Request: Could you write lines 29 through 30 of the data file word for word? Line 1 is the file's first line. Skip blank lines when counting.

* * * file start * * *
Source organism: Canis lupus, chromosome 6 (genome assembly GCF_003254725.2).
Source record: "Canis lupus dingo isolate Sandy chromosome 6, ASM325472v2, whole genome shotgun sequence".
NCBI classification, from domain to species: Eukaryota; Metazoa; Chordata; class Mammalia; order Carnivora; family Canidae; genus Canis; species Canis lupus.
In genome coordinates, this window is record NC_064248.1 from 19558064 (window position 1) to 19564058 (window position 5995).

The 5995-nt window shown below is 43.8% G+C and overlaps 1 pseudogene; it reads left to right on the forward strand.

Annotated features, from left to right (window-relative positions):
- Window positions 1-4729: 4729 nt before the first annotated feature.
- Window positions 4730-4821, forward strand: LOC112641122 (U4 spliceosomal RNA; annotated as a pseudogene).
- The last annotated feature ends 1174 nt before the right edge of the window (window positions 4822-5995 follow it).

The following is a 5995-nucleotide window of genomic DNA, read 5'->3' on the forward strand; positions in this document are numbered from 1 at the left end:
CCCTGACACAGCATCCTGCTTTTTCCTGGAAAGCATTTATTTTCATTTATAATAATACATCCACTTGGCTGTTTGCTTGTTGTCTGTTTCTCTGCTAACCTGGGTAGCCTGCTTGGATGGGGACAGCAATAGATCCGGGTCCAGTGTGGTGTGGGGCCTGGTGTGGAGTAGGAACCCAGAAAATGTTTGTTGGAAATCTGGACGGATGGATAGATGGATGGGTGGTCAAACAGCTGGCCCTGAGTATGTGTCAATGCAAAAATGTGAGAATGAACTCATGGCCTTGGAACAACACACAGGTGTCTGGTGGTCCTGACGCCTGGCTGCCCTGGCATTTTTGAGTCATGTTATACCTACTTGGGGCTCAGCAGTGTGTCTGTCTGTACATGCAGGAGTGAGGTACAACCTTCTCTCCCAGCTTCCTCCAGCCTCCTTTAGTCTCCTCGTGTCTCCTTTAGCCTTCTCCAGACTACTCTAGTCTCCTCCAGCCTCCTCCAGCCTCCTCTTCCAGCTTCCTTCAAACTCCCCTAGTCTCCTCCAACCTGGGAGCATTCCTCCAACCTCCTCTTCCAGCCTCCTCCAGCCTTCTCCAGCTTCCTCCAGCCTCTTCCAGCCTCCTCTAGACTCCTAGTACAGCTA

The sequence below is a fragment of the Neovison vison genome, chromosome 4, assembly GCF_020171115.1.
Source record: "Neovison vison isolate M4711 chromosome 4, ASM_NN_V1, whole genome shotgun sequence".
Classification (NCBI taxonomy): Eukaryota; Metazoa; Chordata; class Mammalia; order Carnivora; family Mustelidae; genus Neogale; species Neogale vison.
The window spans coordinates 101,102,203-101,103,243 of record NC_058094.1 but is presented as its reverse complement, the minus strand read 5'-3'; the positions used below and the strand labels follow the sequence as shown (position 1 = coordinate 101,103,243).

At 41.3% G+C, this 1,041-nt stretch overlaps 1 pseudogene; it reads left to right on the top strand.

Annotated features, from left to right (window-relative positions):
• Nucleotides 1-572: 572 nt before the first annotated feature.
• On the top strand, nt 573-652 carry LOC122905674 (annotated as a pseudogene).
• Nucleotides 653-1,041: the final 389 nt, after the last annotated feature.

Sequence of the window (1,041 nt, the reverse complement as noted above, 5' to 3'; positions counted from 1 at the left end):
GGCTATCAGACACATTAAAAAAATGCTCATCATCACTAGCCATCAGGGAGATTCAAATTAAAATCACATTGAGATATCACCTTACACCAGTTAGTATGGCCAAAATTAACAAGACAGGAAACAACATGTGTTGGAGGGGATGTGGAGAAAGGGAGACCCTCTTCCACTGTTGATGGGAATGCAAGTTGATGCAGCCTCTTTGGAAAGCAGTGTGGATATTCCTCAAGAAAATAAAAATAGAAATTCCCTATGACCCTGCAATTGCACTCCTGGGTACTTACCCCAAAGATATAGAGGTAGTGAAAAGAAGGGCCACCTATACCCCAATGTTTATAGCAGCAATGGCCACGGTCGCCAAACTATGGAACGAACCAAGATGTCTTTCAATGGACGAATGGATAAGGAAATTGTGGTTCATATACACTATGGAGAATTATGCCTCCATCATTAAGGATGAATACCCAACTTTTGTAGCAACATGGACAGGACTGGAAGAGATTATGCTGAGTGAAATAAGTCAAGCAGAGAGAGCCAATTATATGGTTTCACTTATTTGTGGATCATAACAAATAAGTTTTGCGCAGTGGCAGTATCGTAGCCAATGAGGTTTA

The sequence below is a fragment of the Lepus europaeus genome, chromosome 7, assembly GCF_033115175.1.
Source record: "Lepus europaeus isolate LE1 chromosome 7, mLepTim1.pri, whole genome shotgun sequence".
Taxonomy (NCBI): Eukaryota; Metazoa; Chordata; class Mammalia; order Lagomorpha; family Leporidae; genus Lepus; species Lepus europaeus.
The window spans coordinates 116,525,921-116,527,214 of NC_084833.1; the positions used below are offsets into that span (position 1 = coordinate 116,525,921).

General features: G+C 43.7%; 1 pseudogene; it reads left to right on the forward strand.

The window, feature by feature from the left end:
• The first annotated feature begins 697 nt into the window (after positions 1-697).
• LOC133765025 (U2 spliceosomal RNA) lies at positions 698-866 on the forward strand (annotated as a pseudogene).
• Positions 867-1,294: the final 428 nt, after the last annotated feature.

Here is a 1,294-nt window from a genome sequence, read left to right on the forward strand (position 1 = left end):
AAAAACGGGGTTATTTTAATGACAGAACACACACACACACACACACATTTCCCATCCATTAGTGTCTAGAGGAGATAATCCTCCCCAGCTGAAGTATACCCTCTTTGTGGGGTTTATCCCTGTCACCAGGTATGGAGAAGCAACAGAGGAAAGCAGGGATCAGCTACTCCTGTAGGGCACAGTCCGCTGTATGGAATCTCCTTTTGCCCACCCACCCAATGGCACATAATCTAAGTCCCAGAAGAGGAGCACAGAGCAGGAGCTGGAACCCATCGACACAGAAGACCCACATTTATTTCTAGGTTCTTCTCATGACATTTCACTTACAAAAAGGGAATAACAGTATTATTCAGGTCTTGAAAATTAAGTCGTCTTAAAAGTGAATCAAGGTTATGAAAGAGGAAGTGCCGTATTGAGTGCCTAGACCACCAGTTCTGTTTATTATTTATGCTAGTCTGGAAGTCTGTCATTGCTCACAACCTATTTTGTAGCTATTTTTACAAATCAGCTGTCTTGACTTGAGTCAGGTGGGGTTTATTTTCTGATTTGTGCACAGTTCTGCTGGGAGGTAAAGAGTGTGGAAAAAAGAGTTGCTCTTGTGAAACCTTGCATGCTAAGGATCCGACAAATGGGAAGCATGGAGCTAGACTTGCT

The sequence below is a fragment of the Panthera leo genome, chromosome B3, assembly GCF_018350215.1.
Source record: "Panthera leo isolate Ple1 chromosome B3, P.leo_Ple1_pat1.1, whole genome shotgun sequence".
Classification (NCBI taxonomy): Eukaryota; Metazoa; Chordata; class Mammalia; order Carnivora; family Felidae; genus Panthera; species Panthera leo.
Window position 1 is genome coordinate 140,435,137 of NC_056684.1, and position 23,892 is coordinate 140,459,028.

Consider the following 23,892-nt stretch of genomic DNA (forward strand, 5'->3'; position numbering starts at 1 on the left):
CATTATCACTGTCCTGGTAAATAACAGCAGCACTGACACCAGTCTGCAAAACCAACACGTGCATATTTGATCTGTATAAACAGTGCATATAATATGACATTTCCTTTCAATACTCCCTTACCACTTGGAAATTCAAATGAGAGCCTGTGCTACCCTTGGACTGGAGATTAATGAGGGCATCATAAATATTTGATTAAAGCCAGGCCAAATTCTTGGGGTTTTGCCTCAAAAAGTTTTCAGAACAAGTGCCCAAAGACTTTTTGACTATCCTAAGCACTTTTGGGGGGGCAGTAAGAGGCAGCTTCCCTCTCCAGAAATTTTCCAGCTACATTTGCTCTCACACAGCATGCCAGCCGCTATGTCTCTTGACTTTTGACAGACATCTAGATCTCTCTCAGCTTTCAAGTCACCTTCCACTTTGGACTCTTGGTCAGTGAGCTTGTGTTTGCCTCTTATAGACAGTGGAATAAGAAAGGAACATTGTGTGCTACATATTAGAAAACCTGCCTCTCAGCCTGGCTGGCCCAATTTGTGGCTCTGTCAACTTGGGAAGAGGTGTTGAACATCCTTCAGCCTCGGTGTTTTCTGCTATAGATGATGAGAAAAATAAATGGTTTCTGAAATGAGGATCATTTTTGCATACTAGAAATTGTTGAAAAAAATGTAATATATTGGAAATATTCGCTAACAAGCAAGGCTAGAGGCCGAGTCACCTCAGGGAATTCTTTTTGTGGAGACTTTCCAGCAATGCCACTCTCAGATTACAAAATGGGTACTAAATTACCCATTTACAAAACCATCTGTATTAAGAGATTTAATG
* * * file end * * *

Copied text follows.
• The first annotated feature begins 697 nt into the window (after positions 1-697).
• LOC133765025 (U2 spliceosomal RNA) lies at positions 698-866 on the forward strand (annotated as a pseudogene).